Nutritionists advise diners to think about building a “balanced plate” of proteins, carbohydrates, fruits, and vegetables for every meal. Eating too much of one thing isn’t good for your health! An Auditory Verbal session can be imagined in the same way. Too much focus on one type of goal or activity doesn’t help children achieve the well-rounded communicative competence that we want them to have. So, how do you build a balanced plate in an AV session?
First, you want to make sure you are sampling goals from all domains:
Audition: auditory memory, auditory discrimination, listening skills
Speech: articulation, vocal quality
Language: vocabulary (semantics) and grammar (syntax)
Cognition: age-appropriate play skills, critical thinking, academic goals
Communication: pragmatic language, conversations, self-advocacy/conversational repair strategies
Now, this is not to say that you will have five different activities for each session, or that each goal will fit under only one domain. For example, asking clarification questions about an auditory misperception (“Did you say ‘cat’ or ‘cap’?”) might fall under both the audition and communication domains. [HERE are some tips for when to stack goals versus when to remember the “Just One Hurdle” strategy.] Balancing your “ASLCC” goals is a way to remember that, while AVT focuses on listening, the main emphasis is using listening as a natural gateway to developing all of the children’s skills (see “It’s All About Listening/It’s Not All About Listening” for more on this).
But just having balanced goals isn’t enough for a “healthy” session. You also must consider the Talk Time Triangle. Who are the participants in your session? If we think of a typical AV session as including a therapist, child, and caregiver(s), then each of these three “points” on our talk triangle should be equal, meaning that each participant contributes equally to the conversation and activities in the session. If you as the therapist are talking too much, or if the adults in the session (therapist and parents) talk the whole time, shutting out the child, this is not a productive session. Keep your triangle balanced, with equal opportunities for all members of the team to be active partners in the session. Everyone (you, too, parents and therapists!) needs a chance to listen and talk. Remember, you (the therapist) are not putting on a show here!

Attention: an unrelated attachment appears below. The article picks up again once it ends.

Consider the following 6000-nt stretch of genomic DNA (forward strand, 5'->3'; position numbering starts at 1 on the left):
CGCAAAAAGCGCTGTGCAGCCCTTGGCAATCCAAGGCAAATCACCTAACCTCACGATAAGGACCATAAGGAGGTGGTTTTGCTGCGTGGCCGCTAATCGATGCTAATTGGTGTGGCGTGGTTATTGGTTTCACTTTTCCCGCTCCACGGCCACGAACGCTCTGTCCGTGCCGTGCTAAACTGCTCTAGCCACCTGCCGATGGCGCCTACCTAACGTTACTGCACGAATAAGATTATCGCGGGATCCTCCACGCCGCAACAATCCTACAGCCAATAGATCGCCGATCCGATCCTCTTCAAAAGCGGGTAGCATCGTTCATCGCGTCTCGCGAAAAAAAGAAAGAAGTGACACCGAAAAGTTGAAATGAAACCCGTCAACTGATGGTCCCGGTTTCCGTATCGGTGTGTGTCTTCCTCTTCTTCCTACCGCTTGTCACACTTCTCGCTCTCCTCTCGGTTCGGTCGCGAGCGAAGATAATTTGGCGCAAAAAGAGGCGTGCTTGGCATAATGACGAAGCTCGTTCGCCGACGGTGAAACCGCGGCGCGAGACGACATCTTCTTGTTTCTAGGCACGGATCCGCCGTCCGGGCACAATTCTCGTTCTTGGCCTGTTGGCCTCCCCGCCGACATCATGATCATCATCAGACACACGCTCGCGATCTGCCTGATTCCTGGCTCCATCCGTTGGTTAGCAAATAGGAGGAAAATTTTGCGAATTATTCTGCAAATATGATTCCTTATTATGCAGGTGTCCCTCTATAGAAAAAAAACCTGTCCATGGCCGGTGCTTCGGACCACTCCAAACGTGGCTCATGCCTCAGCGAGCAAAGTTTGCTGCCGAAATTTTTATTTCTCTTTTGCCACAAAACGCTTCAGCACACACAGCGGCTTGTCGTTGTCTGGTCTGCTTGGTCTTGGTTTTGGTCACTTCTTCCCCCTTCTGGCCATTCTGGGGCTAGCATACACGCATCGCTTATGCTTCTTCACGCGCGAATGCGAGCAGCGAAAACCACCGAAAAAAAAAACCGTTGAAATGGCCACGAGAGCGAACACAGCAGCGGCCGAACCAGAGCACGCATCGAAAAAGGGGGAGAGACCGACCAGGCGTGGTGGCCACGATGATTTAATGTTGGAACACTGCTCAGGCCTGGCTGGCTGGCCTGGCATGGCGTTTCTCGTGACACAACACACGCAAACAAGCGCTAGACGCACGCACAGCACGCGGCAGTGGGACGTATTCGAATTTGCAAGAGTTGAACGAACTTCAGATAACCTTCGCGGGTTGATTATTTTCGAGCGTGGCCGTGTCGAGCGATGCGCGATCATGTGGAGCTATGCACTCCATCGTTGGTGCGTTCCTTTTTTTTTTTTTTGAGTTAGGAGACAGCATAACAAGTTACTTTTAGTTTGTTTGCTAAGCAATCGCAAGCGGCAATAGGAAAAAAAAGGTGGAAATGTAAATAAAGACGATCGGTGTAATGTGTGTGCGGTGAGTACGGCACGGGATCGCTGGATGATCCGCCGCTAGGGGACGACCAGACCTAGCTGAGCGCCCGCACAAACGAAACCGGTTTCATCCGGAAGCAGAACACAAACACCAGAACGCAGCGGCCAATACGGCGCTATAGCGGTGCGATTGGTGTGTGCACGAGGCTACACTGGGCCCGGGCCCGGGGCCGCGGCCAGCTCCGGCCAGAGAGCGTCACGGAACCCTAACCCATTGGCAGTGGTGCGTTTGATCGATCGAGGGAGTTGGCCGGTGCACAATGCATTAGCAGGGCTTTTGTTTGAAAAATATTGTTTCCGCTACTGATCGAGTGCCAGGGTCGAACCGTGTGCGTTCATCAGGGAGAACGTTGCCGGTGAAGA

Is our plate balanced yet? Not quite. Just as nutritionists caution that healthy eating without exercise is not enough, our AV sessions need some movement, too. When we work with infants, toddlers, and young children, we must remember that they do not run on our clocks. We may schedule hour-long sessions because they fit with our calendar, but nobody told your two-year-old that! Sessions will be much more productive and enjoyable for everyone if they include a good mix of sedentary (sitting, reading a book) and movement (dancing, singing, throwing a ball) activities.
And the very last component of building a balanced plate is thinking about striking the right balance between review activities, “just right challenges,” and reach goals in each session. Keep things too easy, and the child will be bored and not make progress. On the flip side, a session consisting entirely of reach goals can be discouraging! We want children working at all levels over the course of a session: reviewing past accomplishments (perhaps in a more difficult context, like taking new words learned in sentences to the conversation level), working on new goals (just right challenges), and doing some probes to see if he is ready for the next level.
Grab a plate, fill it up (make good choices!), and dig in!